Khamtai Siphandon

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Khamtai Siphandone
ຄຳໄຕ ສີພັນດອນ
Sultan of Brunei with Khamtay Siphandone (cropped).png
2nd Chairman of the Central Committee of the Lao People's Revolutionary Party
In office
24 November 1992 – 21 March 2006
Preceded by Kaysone Phomvihane
Succeeded by Choummaly Sayasone
4th President of Laos
In office
24 February 1998 – 8 June 2006
Prime Minister Sisavath Keobounphanh
Bounnhang Vorachith
Vice President Oudom Khattigna
Choummaly Sayasone
Preceded by Nouhak Phoumsavanh
Succeeded by Choummaly Sayasone
12th Prime Minister of Laos
In office
15 August 1991 – 24 February 1998
President Kaysone Phomvihane
Nouhak Phoumsavanh
Preceded by Kaysone Phomvihane
Succeeded by Sisavath Keobounphanh
Personal details
Born (1924-02-08) 8 February 1924 (age 94)
Laos
Political party Lao People's Revolutionary Party

General Khamtai Siphandone (Lao: ຄຳໄຕ ສີພັນດອນ; born 8 February 1924)[1] is a Laotian politician who was President of Laos[2] from 24 February 1998, until 8 June 2006, when he was replaced by Choummaly Sayasone. He was a member of the Communist Party of Indochina in 1954 and a member of the Central Committee of the Lao People's Revolutionary Party in 1956.

Early life[edit]

Siphandon comes from a peasant family from the far south of Laos. His first job was as a postman. He joined the national liberation movement Lao Issara after the end of the Second World War, which stood for the independence of Laos and against the return of the French protectorate administration. Before the French regained control of Savannakhet in March 1946, Siphandon seized the entire provincial fund (150,000 piastres). He became an officer of the armed wing of the movement and in 1948 their representative for southern Laos. After the split of Lao Issara in 1950 he joined the Pro-Vietnamese-backed Pathet Lao.[3]

In 1954 he became a member of the Communist Party of Indochina, 1955 Lao People's Party, whose central committee he was from 1957. He was considered a close confidant of the first Secretary-General Kaysone Phomvihane. In 1962 he became his successor as chief of staff of the armed units of the Pathet Lao. In 1966 he became commander-in-chief of the resulting "Lao People's Liberation Army", which fought with North Vietnamese support in the Laotian civil war against the royal troops. In 1972 he rose to the Politburo of the LPRP.[3]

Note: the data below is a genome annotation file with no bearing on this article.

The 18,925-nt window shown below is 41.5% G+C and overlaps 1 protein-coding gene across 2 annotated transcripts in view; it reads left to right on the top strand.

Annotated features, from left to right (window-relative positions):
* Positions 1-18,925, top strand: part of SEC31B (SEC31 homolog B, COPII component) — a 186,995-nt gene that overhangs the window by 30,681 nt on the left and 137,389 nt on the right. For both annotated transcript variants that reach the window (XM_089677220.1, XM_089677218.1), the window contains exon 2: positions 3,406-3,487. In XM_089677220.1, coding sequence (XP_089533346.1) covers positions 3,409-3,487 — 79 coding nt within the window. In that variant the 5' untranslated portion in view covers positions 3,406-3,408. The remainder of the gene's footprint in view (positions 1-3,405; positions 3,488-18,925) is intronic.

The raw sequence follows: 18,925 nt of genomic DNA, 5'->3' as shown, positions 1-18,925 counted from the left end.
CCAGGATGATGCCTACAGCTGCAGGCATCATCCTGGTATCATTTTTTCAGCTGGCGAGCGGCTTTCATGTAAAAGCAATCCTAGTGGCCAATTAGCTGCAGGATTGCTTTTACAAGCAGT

Political career[edit]

After the Communist takeover in 1975, he became Minister of Defense and Deputy Chairman of the Council of Ministers. He held this office for 16 years. After Kaysone and Nouhak Phoumsavanh he was from the 5th party congress in 1991 number three in the party leadership. On August 15, 1991, he became Kaysone's successor as successor. After the death of longtime party leader Kaysone 1992 Siphandon rose to the top of the state party LPRP.

He was the military commander of the Pathet Lao rebellion. On its takeover of the Laotian government in 1975 he became minister of defence, commander of the army, and a deputy prime minister. On the creation of a presidential republic in 1991, he became prime minister, succeeding party leader Kaysone Phomvihane, who became president. Siphandon became party leader on Kaysone's death, and later succeeded Nouhak Phoumsavanh as president. At the 8th Party Congress in 2006, he became an Advisor to the LPRP Central Committee.

Siphandon also served as chairman, or leader, of the communist Lao People's Revolutionary Party, the only legal party in the country, from 24 November 1992, until 21 March 2006, when he was replaced by Choummaly. As expected, he stepped down as President soon after the April 30, 2006, National Assembly elections.

References[edit]

  1. ^ Joseph Chinyong Liow, Dictionary of the Modern Politics of Southeast Asia (fourth edition, 2015), Routledge, page 212.
  2. ^ Doeden, Matt (2007) Laos in Pictures, Lerner Publishing Group, ISBN 978-0-8225-6590-1, p. 71
  3. ^ a b Stuart-Fox: Historical Dictionary of Laos. 2008, S. 160.
Party political offices
Preceded by
Phoumi Vongvichit
President of the Lao Front for National Construction
1991 – 2001
Succeeded by
Sisavath Keobounphanh
Preceded by
Kaysone Phomvihane
Chairman of the Lao People's Revolutionary Party
1992 – 2006
Succeeded by
Choummaly Sayasone
(General Secretary)
Political offices
Preceded by
None
Minister for Defence of Laos
1975 – 1991
Succeeded by
Choummaly Sayasone
Preceded by
Kaysone Phomvihane
Prime Minister of Laos
1991 – 1998
Succeeded by
Sisavath Keobounphanh
Preceded by
Nouhak Phoumsavanh
President of Laos
1998 – 2006
Succeeded by
Choummaly Sayasone
Diplomatic posts
Preceded by
Megawati Sukarnoputri
Chairperson of ASEAN
2004
Succeeded by
Abdullah Ahmad Badawi